Obviously the right medication (whether over the counter or prescribed) for the physical symptoms will be a big help, but once a healthcare professional has linked your symptoms to depression, depression is what you should focus on treating. 

It’s the systemic problem responsible for the trickle-down aches and pains, after all. 

Here’s where you should start:

Address the Symptoms

If your weight is fluctuating, you may want to add exercise and dietary changes to your routine. 

This isn’t groundbreaking advice, but it’s a good example of how many symptoms may be addressed in the immediate by direct treatment. 

Experiencing headaches? Over-the-counter painkillers and staying hydrated can make a huge difference.

Healthcare providers will likely advise you to implement lifestyle changes such as diet and eliminating unhealthy activities to address issues such as weight gain, high blood pressure and more. 

They may also recommend exercise, which can be as effective as drugs in some cases, according to research. 

Therapy Services

The next thing you should do is find a therapy professional to talk to about your depression. 

We know talking about these things can be hard for some people, but the benefits outweigh the initial awkwardness you may feel when talking to a therapist. 

Cognitive Behavioral Therapy, or CBT, is a system for addressing mood disorders. CBT helps patients recognize unhealthy patterns of thought and learn to reframe those thoughts from a healthier perspective — a great way to contextualize and regain control over those negative thoughts and feelings. 

Other therapeutic forms are great, too — and if you don’t want to sit in a room talking about your parents, online therapy and meditation practices have also shown benefits for depression sufferers.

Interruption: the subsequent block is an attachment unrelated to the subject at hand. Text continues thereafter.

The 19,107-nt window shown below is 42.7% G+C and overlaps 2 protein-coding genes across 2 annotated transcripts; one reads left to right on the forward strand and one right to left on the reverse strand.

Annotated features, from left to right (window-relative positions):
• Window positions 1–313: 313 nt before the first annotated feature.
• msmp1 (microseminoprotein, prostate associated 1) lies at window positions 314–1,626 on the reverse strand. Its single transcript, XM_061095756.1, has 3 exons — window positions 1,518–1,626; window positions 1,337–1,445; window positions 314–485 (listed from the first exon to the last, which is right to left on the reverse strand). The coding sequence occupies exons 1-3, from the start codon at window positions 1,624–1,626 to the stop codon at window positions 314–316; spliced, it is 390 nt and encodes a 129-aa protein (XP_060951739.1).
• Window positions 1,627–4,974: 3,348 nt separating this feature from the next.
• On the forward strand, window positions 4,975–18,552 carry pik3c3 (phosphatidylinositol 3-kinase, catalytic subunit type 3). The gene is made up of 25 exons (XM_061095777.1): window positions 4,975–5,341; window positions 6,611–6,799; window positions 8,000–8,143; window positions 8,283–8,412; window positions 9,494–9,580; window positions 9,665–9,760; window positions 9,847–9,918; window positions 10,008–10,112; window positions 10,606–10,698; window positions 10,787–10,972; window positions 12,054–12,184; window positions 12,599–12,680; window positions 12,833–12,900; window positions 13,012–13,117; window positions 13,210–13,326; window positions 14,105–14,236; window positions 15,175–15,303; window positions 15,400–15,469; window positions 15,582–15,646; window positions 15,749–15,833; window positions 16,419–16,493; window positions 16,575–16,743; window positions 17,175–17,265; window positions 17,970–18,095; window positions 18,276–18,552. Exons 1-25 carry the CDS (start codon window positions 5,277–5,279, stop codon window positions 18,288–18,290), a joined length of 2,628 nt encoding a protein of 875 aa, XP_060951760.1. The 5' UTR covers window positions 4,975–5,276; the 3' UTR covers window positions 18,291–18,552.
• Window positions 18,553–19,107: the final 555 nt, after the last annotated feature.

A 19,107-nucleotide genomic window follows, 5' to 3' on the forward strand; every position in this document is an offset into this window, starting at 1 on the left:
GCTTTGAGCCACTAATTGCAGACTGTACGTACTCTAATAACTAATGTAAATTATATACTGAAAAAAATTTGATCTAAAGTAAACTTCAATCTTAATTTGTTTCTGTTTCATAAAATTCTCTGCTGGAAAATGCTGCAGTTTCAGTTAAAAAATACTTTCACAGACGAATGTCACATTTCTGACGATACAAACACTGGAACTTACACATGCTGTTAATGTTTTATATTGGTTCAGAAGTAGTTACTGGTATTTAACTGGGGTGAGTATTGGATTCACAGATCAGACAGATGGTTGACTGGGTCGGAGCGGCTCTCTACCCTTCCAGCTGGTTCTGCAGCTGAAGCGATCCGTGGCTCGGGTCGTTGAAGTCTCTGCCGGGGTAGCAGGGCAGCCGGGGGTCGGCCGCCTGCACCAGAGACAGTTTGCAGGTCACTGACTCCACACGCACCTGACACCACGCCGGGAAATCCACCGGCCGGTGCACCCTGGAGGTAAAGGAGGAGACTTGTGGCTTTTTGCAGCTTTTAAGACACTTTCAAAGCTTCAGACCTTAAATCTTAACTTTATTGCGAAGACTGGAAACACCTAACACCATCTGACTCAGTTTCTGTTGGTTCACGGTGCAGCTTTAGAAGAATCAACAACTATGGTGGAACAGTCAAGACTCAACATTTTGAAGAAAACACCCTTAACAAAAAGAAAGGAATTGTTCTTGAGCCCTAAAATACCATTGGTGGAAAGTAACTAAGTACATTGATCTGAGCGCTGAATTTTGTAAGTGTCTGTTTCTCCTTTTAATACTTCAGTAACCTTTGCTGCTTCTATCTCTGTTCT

Lastly, you may want to consider medication with the guidance of a healthcare professional. 

Antidepressants work in different ways, often by managing levels of different chemicals in your brain, which can help you manage your depression more effectively. 

Serotonin reuptake inhibitors (SSRIs) are the most commonly prescribed antidepressant — they cause relatively fewer side effects, though the FDA cautions that SSRIs and other antidepressant medications may elevate your risk of suicidality, especially if you’re under twenty-five. 

It is therefore important to only take these medications under close monitoring from your healthcare provider.

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The connection between depression and physical illness isn’t perfectly understood, but it does exist. If your depression is not well managed or treated, you’ll want to get it in line sooner rather than later. 

Our advice? Depression is much scarier when you deal with it alone. Reach out to a trusted friend or family member about what you’re feeling — you can go a step further and contact a mental health professional about your depression for personalized advice and treatment. 

Do one, or the other, or both, but don’t wait. Treating your depression now is the best way to feel free of its symptoms — physical or otherwise — tomorrow.

3 Sources

Hims & Hers has strict sourcing guidelines to ensure our content is accurate and current. We rely on peer-reviewed studies, academic research institutions, and medical associations. We strive to use primary sources and refrain from using tertiary references.

  1. Depression Basics. (n.d.). Retrieved January 08, 2021, from
  2. Ng, C. W., How, C. H., & Ng, Y. P. (2017). Managing depression in primary care. Singapore medical journal, 58(8), 459–466. Available from
  3. Goyal M, Singh S, Sibinga EMS, et al. Meditation Programs for Psychological Stress and Well-being: A Systematic Review and Meta-analysis. JAMA Intern Med. 2014;174(3):357–368. doi:10.1001/jamainternmed.2013.13018 Retrieved from

This article is for informational purposes only and does not constitute medical advice. The information contained herein is not a substitute for and should never be relied upon for professional medical advice. Always talk to your doctor about the risks and benefits of any treatment. Learn more about our editorial standards here.

Mary Lucas, RN

Mary is an accomplished emergency and trauma RN with more than 10 years of healthcare experience. 

As a data scientist with a Masters degree in Health Informatics and Data Analytics from Boston University, Mary uses healthcare data to inform individual and public health efforts.